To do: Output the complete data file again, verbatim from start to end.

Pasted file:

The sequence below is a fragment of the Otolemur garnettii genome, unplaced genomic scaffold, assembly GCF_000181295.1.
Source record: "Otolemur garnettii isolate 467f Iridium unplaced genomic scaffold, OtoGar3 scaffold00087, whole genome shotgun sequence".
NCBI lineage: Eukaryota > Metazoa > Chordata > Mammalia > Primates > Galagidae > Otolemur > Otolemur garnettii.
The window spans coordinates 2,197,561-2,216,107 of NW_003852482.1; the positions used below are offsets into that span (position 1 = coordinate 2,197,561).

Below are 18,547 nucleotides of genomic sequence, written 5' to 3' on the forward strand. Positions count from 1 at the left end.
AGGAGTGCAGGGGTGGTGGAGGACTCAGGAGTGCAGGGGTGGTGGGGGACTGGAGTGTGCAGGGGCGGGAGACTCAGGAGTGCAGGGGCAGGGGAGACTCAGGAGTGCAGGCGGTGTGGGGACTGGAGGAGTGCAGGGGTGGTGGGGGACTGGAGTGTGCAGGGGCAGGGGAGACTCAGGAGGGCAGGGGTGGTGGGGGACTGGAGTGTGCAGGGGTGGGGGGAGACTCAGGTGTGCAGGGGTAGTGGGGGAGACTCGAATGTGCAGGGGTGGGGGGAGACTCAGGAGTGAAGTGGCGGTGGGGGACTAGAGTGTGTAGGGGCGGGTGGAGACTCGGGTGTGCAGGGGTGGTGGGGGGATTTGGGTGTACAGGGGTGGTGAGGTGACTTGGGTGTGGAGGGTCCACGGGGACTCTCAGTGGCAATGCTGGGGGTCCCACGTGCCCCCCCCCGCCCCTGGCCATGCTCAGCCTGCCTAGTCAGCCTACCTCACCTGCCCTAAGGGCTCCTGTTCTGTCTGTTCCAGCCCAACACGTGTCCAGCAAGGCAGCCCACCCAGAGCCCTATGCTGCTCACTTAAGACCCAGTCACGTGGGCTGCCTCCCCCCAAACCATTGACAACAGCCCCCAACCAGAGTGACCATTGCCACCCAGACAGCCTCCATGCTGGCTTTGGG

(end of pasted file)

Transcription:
The sequence below is a fragment of the Otolemur garnettii genome, unplaced genomic scaffold, assembly GCF_000181295.1.
Source record: "Otolemur garnettii isolate 467f Iridium unplaced genomic scaffold, OtoGar3 scaffold00087, whole genome shotgun sequence".
NCBI lineage: Eukaryota > Metazoa > Chordata > Mammalia > Primates > Galagidae > Otolemur > Otolemur garnettii.
The window spans coordinates 2,197,561-2,216,107 of NW_003852482.1; the positions used below are offsets into that span (position 1 = coordinate 2,197,561).

Below are 18,547 nucleotides of genomic sequence, written 5' to 3' on the forward strand. Positions count from 1 at the left end.
AGGAGTGCAGGGGTGGTGGAGGACTCAGGAGTGCAGGGGTGGTGGGGGACTGGAGTGTGCAGGGGCGGGAGACTCAGGAGTGCAGGGGCAGGGGAGACTCAGGAGTGCAGGCGGTGTGGGGACTGGAGGAGTGCAGGGGTGGTGGGGGACTGGAGTGTGCAGGGGCAGGGGAGACTCAGGAGGGCAGGGGTGGTGGGGGACTGGAGTGTGCAGGGGTGGGGGGAGACTCAGGTGTGCAGGGGTAGTGGGGGAGACTCGAATGTGCAGGGGTGGGGGGAGACTCAGGAGTGAAGTGGCGGTGGGGGACTAGAGTGTGTAGGGGCGGGTGGAGACTCGGGTGTGCAGGGGTGGTGGGGGGATTTGGGTGTACAGGGGTGGTGAGGTGACTTGGGTGTGGAGGGTCCACGGGGACTCTCAGTGGCAATGCTGGGGGTCCCACGTGCCCCCCCCCGCCCCTGGCCATGCTCAGCCTGCCTAGTCAGCCTACCTCACCTGCCCTAAGGGCTCCTGTTCTGTCTGTTCCAGCCCAACACGTGTCCAGCAAGGCAGCCCACCCAGAGCCCTATGCTGCTCACTTAAGACCCAGTCACGTGGGCTGCCTCCCCCCAAACCATTGACAACAGCCCCCAACCAGAGTGACCATTGCCACCCAGACAGCCTCCATGCTGGCTTTGGG